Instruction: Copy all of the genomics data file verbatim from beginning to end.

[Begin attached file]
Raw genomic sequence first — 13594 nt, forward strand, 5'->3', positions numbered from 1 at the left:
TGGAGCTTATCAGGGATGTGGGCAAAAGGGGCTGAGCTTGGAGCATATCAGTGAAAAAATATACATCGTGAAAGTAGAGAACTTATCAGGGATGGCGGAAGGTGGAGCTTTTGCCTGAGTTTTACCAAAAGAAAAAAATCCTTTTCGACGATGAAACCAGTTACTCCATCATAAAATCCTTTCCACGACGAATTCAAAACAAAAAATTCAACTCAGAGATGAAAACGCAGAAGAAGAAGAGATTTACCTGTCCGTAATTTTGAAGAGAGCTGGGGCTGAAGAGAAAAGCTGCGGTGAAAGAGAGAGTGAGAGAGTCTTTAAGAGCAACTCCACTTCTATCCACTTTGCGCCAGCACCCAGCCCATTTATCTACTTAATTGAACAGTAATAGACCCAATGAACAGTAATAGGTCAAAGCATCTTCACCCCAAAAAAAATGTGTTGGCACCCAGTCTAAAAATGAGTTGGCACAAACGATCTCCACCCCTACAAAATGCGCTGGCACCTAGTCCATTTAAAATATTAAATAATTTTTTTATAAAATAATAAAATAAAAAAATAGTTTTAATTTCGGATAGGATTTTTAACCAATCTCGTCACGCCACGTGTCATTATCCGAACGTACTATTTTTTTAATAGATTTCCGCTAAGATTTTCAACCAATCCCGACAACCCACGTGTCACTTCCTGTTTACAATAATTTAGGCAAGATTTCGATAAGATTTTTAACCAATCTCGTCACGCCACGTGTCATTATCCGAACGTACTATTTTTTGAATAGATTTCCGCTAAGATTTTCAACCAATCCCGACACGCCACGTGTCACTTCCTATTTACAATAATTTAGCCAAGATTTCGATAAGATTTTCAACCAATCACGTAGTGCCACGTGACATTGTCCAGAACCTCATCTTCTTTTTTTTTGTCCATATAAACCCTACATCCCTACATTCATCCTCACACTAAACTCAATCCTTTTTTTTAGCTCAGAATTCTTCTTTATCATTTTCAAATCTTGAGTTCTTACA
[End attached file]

Raw genomic sequence first — 13594 nt, forward strand, 5'->3', positions numbered from 1 at the left:
TGGAGCTTATCAGGGATGTGGGCAAAAGGGGCTGAGCTTGGAGCATATCAGTGAAAAAATATACATCGTGAAAGTAGAGAACTTATCAGGGATGGCGGAAGGTGGAGCTTTTGCCTGAGTTTTACCAAAAGAAAAAAATCCTTTTCGACGATGAAACCAGTTACTCCATCATAAAATCCTTTCCACGACGAATTCAAAACAAAAAATTCAACTCAGAGATGAAAACGCAGAAGAAGAAGAGATTTACCTGTCCGTAATTTTGAAGAGAGCTGGGGCTGAAGAGAAAAGCTGCGGTGAAAGAGAGAGTGAGAGAGTCTTTAAGAGCAACTCCACTTCTATCCACTTTGCGCCAGCACCCAGCCCATTTATCTACTTAATTGAACAGTAATAGACCCAATGAACAGTAATAGGTCAAAGCATCTTCACCCCAAAAAAAATGTGTTGGCACCCAGTCTAAAAATGAGTTGGCACAAACGATCTCCACCCCTACAAAATGCGCTGGCACCTAGTCCATTTAAAATATTAAATAATTTTTTTATAAAATAATAAAATAAAAAAATAGTTTTAATTTCGGATAGGATTTTTAACCAATCTCGTCACGCCACGTGTCATTATCCGAACGTACTATTTTTTTAATAGATTTCCGCTAAGATTTTCAACCAATCCCGACAACCCACGTGTCACTTCCTGTTTACAATAATTTAGGCAAGATTTCGATAAGATTTTTAACCAATCTCGTCACGCCACGTGTCATTATCCGAACGTACTATTTTTTGAATAGATTTCCGCTAAGATTTTCAACCAATCCCGACACGCCACGTGTCACTTCCTATTTACAATAATTTAGCCAAGATTTCGATAAGATTTTCAACCAATCACGTAGTGCCACGTGACATTGTCCAGAACCTCATCTTCTTTTTTTTTGTCCATATAAACCCTACATCCCTACATTCATCCTCACACTAAACTCAATCCTTTTTTTTAGCTCAGAATTCTTCTTTATCATTTTCAAATCTTGAGTTCTTACA